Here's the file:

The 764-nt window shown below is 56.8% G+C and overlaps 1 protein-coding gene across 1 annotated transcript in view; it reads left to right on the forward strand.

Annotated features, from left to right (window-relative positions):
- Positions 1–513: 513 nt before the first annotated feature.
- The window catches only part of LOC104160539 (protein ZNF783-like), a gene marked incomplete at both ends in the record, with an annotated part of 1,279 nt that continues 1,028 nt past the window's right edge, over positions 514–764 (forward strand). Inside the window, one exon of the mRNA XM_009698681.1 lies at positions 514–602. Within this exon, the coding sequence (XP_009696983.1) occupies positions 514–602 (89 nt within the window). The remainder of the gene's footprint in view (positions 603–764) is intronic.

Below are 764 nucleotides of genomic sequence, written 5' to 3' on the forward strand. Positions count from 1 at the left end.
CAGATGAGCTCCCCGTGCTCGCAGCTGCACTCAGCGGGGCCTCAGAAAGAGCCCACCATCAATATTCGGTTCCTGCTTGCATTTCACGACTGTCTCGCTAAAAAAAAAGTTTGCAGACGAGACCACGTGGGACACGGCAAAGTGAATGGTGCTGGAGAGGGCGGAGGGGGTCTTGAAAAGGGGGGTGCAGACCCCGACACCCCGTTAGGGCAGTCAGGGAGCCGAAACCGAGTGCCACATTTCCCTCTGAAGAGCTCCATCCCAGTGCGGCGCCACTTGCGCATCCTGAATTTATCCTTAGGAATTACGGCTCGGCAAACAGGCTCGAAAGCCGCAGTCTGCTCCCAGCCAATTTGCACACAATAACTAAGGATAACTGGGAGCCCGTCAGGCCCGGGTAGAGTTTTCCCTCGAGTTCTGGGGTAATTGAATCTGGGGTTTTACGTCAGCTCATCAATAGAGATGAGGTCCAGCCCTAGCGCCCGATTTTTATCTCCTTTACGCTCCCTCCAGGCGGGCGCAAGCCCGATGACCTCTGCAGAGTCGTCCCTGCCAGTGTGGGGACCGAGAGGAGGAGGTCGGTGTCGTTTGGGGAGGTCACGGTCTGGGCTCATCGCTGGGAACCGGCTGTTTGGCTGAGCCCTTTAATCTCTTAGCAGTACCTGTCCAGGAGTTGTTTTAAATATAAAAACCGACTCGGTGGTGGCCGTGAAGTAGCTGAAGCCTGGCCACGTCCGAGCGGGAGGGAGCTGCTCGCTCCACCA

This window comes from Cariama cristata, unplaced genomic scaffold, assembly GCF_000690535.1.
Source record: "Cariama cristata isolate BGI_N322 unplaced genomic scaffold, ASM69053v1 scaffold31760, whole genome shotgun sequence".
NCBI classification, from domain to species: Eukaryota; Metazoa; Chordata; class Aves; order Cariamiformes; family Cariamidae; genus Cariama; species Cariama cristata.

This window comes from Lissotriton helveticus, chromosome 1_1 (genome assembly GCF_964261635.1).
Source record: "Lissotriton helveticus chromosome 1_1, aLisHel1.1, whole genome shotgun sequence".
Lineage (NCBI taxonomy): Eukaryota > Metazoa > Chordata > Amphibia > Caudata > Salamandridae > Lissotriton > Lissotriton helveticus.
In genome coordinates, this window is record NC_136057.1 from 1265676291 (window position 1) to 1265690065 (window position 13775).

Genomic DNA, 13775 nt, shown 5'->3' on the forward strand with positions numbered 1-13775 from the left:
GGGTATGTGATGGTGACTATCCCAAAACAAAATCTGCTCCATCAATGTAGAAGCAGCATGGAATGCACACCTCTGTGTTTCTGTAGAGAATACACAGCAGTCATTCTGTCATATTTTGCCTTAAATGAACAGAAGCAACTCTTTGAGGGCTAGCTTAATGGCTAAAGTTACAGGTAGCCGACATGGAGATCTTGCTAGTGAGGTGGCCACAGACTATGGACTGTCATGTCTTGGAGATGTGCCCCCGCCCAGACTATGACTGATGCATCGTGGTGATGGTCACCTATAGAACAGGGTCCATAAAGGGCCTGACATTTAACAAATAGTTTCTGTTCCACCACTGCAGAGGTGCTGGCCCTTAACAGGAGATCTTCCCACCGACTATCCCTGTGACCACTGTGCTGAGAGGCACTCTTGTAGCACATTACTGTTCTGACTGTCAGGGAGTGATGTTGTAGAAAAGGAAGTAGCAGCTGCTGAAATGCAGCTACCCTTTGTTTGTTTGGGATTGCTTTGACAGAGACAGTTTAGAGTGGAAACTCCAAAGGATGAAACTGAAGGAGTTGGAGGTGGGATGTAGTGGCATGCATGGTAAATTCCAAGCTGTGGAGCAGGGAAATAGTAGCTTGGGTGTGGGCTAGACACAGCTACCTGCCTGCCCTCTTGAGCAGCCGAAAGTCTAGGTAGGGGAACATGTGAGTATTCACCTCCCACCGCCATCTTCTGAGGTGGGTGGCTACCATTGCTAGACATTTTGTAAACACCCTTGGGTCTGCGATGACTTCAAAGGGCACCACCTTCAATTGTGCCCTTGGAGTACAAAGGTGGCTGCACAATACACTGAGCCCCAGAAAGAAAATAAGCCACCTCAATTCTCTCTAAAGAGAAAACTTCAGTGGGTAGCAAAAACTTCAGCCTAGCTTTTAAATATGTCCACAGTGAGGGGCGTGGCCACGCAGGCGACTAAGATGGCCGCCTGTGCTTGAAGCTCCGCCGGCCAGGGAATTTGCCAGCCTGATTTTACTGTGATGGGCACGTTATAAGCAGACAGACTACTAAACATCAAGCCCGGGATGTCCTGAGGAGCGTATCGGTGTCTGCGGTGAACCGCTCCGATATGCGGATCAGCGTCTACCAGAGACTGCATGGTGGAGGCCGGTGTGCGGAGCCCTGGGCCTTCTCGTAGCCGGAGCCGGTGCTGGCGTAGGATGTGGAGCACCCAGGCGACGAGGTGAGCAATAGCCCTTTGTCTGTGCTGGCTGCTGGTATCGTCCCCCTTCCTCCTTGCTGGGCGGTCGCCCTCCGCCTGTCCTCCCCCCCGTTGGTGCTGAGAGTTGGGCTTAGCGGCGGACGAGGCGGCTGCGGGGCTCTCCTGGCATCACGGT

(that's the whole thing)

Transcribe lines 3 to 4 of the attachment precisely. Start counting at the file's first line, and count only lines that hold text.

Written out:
- Positions 1–513: 513 nt before the first annotated feature.
- The window catches only part of LOC104160539 (protein ZNF783-like), a gene marked incomplete at both ends in the record, with an annotated part of 1,279 nt that continues 1,028 nt past the window's right edge, over positions 514–764 (forward strand). Inside the window, one exon of the mRNA XM_009698681.1 lies at positions 514–602. Within this exon, the coding sequence (XP_009696983.1) occupies positions 514–602 (89 nt within the window). The remainder of the gene's footprint in view (positions 603–764) is intronic.